Turn back the clock to fix finances
BY AMY DICKINSON
Wednesday, February 20, 2013
2/20/13 at 1:56 AM
Dear Amy: I recently got remarried. My two sons are in college, and I have a full-time teaching job, a house that is almost paid off and a substantial nest egg. My husband is moving in with me soon but has debts from his business.
Before we were married (we were friends), I gave him $16,000 to help keep his business afloat. I don't expect repayment.
He still has $25,000 in credit card debt accrued from his business at about a 12 percent interest rate, which he will still need to pay while he is looking for work when he moves to my state.
I could sell some of my investments to pay off his credit card, but I am not sure if I should do that.
I know that together financially it would make sense to pay off a high interest bill, but I hesitate to sell investments to give him more money.
What do you think I should do? - Newlywed
Dear Newlywed: I think you should turn back the clock and have a series of important financial conversations and negotiations with your guy before you get married.
I'm going to get you started on your "postnup" conversation by suggesting questions: Who owns the home you two will share? Who is responsible for your sons' college tuition? Who is responsible for your husband's credit card debt? Are you willing to help finance a new business for him? If he gets a job, will you combine incomes? Who will handle household bills? Will you happily share your retirement savings?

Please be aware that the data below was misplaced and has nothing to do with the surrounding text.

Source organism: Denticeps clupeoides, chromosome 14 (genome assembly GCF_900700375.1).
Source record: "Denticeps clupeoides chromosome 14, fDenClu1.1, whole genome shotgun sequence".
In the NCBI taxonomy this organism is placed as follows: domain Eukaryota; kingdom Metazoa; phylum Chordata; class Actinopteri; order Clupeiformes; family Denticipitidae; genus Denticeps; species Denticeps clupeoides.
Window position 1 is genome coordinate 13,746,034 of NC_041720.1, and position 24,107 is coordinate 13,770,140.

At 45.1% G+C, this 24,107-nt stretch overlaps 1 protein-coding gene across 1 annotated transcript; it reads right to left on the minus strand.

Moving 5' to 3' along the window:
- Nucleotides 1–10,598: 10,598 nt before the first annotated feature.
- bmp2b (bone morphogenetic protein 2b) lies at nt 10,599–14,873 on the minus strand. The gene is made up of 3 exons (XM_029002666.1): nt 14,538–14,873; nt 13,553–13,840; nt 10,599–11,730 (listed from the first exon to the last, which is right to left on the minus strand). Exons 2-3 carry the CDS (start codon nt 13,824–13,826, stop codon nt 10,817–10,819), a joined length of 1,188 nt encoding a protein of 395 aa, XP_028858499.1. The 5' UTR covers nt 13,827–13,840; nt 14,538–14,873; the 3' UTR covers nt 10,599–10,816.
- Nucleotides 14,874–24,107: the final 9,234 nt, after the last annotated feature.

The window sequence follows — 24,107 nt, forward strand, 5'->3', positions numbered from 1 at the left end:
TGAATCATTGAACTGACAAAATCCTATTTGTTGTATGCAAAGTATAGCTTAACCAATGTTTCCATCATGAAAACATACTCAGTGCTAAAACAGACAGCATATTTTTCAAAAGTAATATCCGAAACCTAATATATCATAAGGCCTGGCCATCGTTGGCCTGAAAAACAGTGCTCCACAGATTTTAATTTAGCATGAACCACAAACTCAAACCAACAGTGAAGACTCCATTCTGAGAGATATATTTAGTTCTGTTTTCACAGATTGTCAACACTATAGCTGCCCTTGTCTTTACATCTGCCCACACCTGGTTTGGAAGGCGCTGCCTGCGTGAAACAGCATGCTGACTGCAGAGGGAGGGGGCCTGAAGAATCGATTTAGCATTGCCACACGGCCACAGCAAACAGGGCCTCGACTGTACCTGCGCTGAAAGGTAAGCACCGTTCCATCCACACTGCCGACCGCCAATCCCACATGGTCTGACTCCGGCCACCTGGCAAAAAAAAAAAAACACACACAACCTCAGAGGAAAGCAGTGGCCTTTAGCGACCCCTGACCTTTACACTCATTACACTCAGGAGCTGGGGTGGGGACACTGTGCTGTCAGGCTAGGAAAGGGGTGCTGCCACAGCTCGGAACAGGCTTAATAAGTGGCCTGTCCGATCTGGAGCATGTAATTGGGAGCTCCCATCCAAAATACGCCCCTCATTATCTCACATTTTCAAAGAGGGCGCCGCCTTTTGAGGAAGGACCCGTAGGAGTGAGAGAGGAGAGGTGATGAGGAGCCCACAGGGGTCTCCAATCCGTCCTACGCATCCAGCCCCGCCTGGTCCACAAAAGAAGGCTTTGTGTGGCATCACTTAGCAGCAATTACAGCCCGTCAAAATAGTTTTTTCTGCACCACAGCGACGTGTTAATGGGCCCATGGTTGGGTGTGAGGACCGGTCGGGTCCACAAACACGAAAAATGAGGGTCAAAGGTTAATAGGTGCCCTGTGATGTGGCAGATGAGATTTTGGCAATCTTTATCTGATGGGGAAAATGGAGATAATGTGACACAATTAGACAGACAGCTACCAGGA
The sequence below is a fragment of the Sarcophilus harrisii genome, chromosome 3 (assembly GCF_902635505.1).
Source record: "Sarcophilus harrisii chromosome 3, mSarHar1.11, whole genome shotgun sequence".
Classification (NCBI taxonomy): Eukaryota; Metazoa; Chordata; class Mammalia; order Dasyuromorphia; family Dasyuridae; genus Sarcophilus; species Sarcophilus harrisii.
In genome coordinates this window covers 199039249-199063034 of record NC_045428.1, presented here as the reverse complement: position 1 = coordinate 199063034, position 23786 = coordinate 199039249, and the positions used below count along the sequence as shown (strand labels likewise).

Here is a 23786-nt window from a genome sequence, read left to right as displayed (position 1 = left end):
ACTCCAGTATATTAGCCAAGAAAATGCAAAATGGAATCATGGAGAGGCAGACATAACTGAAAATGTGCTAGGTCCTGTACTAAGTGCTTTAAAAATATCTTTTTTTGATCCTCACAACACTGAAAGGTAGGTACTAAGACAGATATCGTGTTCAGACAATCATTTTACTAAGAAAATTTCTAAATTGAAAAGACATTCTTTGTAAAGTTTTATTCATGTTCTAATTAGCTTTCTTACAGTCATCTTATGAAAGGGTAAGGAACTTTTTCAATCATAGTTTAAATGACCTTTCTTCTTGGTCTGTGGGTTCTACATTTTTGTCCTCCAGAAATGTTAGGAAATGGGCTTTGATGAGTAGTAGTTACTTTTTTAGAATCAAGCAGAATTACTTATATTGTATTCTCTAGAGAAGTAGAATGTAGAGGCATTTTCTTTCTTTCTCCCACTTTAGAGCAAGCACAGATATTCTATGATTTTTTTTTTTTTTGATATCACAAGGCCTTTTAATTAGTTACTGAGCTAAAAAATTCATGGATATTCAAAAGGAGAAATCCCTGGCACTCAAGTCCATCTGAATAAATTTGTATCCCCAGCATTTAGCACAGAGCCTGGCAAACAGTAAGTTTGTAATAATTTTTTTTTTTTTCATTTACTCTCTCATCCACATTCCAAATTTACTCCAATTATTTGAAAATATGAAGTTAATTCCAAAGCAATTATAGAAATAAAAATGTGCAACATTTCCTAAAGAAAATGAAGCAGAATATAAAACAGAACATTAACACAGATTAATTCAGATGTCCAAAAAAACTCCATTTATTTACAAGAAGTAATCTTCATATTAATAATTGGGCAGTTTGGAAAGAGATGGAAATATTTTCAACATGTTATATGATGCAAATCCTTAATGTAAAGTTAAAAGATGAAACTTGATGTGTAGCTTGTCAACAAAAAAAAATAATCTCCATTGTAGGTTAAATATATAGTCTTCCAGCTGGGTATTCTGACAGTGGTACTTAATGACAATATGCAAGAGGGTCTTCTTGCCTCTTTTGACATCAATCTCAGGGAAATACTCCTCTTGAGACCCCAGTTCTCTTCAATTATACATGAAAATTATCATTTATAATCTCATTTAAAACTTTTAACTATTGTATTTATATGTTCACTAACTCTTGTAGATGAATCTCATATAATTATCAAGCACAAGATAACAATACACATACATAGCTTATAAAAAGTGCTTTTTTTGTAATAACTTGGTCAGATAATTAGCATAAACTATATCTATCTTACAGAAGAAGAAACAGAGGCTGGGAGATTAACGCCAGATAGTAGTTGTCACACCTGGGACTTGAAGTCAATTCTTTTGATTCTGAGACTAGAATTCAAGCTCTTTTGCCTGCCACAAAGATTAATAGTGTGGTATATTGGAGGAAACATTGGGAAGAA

A certified public accountant or financial planner can walk you through this without overwhelming you.
Also, read "It's Not You, It's the Dishes: How to Minimize Conflict and Maximize Happiness in Your Relationship," by Paula Szuchman and Jenny Anderson (2012, Random House).
Dear Amy: The letter from "Parents With Problems" reminded me of how smart kids can be sometimes. This seventh-grader knew her parents needed professional help; she saw the lack of affection between them and she knew this wasn't right.
I realized recently that my husband and I were just about the only "happily married" couple my kids knew. That's pretty sad. - Happy Parents, Happy Kids
Dear Happy: No couple can present a seamlessly beautiful picture to the kids. But our children should see us working things through and working things out.
Send questions via email to Amy Dickinson at email@example.com or by mail to Ask Amy, Chicago Tribune, TT500, 435 N. Michigan Ave., Chicago, IL 60611.